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When the spies returned from “checking out” the land of Israel, they had some specific things to say, but they didn’t say that it was “bad.” That would have been going too far, since it was clear to all that G-d had commanded the Jews to enter Israel, and He would not have induced them to enter into a negative situation. Rather, the spies capitalized on some difficult circumstances that the Jews had already experienced and implied that the entry into Israel would repeat those circumstances. Let’s look exactly at what the spies said (Numbers 13:28-29). There were three main claims;

1: “The people living there are bold and the cities very fortified, and we also saw the offspring of ‘giants’ thereŔ That is, the spies built their case on the strength of the people and the nation.

2. “Amalek is settled in the land of the NegevŔ Even though Amalek was not among the seven nations, the spies mentioned them in order to scare the Jews
from entering.
3. “The Chiti and the Yebusi and the Emori are in the mountains, while the Canaanites are settled near the sea and the JordanŔ That is, even before entering Israel, the Jews would encounter obstacles as they approached.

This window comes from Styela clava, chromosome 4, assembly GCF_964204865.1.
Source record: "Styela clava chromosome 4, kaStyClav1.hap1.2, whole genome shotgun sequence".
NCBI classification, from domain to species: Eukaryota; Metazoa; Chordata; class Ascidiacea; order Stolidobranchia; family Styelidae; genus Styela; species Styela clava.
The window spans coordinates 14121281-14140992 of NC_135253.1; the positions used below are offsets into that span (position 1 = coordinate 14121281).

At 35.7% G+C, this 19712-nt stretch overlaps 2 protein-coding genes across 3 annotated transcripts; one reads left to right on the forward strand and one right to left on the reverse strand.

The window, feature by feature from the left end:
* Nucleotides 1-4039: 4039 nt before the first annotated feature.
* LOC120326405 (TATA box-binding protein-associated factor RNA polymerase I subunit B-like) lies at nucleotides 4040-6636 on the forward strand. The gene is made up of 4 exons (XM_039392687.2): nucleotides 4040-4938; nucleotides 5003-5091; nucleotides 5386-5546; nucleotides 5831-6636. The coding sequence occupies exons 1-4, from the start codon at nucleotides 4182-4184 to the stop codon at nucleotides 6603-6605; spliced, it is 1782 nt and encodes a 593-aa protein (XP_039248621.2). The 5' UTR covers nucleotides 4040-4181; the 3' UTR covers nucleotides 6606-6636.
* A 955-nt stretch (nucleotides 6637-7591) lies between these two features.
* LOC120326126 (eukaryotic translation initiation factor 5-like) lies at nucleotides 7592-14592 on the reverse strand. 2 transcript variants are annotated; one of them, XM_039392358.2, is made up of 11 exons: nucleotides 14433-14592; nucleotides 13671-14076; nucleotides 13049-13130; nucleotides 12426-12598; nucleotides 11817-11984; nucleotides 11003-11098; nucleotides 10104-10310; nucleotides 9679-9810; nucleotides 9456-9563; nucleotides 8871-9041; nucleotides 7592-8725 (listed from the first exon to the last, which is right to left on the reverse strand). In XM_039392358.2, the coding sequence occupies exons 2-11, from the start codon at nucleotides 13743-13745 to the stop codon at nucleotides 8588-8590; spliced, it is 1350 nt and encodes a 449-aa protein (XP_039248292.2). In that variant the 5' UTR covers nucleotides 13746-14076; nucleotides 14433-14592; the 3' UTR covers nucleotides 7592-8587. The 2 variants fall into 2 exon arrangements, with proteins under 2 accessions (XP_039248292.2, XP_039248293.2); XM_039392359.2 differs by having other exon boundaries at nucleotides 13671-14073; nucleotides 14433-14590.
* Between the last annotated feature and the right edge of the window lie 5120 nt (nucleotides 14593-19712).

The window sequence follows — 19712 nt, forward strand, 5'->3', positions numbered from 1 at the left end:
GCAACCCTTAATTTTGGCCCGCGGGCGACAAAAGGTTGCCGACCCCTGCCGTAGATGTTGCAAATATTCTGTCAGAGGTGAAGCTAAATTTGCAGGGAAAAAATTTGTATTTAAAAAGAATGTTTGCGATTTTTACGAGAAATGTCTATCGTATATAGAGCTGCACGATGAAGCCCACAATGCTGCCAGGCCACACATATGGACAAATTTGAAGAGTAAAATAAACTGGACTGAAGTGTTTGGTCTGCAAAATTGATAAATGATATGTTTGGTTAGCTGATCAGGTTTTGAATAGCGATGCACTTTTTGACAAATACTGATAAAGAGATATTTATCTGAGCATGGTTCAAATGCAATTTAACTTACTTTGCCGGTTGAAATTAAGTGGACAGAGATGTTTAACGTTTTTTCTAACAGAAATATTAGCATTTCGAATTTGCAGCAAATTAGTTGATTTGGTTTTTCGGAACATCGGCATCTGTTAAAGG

The claims proceed from the minor to the major. First of all, the spies stated that the land and people are overly strong. However, they knew this wouldn’t put off the Jews, who had already seen tremendous miracles both in Egypt and out, as G-d and Moshe led them to Israel. Even if the land and people were strong, the Jews had faith and would continue to rely on Moshe and his miraculous abilities.

So, the spies brought up the subject of Amalek, with whom the Jews in the desert already had some experience. It was Amalek who first had the nerve to rebel and fight against the Jews. Even though the Jews defeated them, they were able to plant the seeds of doubt whether it was possible to stop the Jews in their path toward Israel. The spies reasoned that if the Jews requested someone to “check out” the land, then perhaps they had some kind of reasonable doubt whether G-d would help them conquer it by making miracles. And if so, perhaps that could be reinforced by mentioning Amalek? But, also this attempt was dubious. After all, G-d agreed that the Jews send spies, and that meant that whatever difficulties they might encounter, He would be with them in order to bring them into the Land.

So, finally the spies came up with a different tactic. They mentioned the other seven nations who would be in the path of the Jews as they approached Israel. Their intention was to plant doubt; even if G-d would make miracles for the Jews as they entered the land, who said that He would do so even before they entered Israel? To these claims, Caleb brought three answers, all of them based on Moshe’s history: